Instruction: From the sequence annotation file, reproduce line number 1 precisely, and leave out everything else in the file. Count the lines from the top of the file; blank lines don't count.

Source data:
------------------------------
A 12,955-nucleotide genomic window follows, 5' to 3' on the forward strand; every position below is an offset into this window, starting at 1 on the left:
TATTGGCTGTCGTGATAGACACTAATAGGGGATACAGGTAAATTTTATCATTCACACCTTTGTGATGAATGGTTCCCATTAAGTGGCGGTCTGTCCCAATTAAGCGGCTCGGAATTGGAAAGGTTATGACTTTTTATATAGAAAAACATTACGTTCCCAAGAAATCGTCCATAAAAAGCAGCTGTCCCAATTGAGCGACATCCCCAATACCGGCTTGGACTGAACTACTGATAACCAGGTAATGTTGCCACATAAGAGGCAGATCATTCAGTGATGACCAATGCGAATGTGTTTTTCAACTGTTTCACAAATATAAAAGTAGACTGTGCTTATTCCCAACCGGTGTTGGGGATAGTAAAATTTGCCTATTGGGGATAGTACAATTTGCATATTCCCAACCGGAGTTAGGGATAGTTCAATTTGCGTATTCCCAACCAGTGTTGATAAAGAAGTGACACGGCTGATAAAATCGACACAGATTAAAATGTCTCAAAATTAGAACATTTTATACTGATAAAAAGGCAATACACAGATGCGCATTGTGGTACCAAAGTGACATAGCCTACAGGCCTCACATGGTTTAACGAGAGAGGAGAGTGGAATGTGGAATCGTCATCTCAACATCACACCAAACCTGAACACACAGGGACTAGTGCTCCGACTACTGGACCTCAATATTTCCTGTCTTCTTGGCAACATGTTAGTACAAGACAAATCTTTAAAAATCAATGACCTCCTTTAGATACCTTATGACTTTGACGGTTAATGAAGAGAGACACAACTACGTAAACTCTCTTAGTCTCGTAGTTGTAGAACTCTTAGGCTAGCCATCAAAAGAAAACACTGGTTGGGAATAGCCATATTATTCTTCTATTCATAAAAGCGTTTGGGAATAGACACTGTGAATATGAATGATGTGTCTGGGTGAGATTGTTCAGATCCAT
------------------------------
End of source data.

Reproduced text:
A 12,955-nucleotide genomic window follows, 5' to 3' on the forward strand; every position below is an offset into this window, starting at 1 on the left: